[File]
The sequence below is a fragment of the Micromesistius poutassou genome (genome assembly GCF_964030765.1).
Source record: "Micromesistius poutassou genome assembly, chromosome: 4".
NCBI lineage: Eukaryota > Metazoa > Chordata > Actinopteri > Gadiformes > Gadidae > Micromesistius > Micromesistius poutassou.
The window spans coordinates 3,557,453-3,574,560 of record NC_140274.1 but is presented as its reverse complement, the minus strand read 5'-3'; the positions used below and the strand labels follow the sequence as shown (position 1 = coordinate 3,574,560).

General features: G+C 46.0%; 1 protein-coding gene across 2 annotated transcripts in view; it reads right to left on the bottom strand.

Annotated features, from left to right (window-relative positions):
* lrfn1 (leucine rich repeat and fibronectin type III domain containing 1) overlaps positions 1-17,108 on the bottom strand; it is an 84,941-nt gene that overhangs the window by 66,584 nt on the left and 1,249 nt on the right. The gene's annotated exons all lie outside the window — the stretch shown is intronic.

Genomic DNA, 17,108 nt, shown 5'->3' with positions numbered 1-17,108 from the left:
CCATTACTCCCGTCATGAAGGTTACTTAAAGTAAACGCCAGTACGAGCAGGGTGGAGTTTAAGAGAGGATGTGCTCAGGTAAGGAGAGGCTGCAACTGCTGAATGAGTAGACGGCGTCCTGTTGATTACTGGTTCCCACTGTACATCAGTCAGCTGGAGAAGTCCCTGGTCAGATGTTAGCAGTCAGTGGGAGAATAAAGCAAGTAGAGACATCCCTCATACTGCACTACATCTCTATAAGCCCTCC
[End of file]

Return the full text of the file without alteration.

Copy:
The sequence below is a fragment of the Micromesistius poutassou genome (genome assembly GCF_964030765.1).
Source record: "Micromesistius poutassou genome assembly, chromosome: 4".
NCBI lineage: Eukaryota > Metazoa > Chordata > Actinopteri > Gadiformes > Gadidae > Micromesistius > Micromesistius poutassou.
The window spans coordinates 3,557,453-3,574,560 of record NC_140274.1 but is presented as its reverse complement, the minus strand read 5'-3'; the positions used below and the strand labels follow the sequence as shown (position 1 = coordinate 3,574,560).

General features: G+C 46.0%; 1 protein-coding gene across 2 annotated transcripts in view; it reads right to left on the bottom strand.

Annotated features, from left to right (window-relative positions):
* lrfn1 (leucine rich repeat and fibronectin type III domain containing 1) overlaps positions 1-17,108 on the bottom strand; it is an 84,941-nt gene that overhangs the window by 66,584 nt on the left and 1,249 nt on the right. The gene's annotated exons all lie outside the window — the stretch shown is intronic.

Genomic DNA, 17,108 nt, shown 5'->3' with positions numbered 1-17,108 from the left:
CCATTACTCCCGTCATGAAGGTTACTTAAAGTAAACGCCAGTACGAGCAGGGTGGAGTTTAAGAGAGGATGTGCTCAGGTAAGGAGAGGCTGCAACTGCTGAATGAGTAGACGGCGTCCTGTTGATTACTGGTTCCCACTGTACATCAGTCAGCTGGAGAAGTCCCTGGTCAGATGTTAGCAGTCAGTGGGAGAATAAAGCAAGTAGAGACATCCCTCATACTGCACTACATCTCTATAAGCCCTCC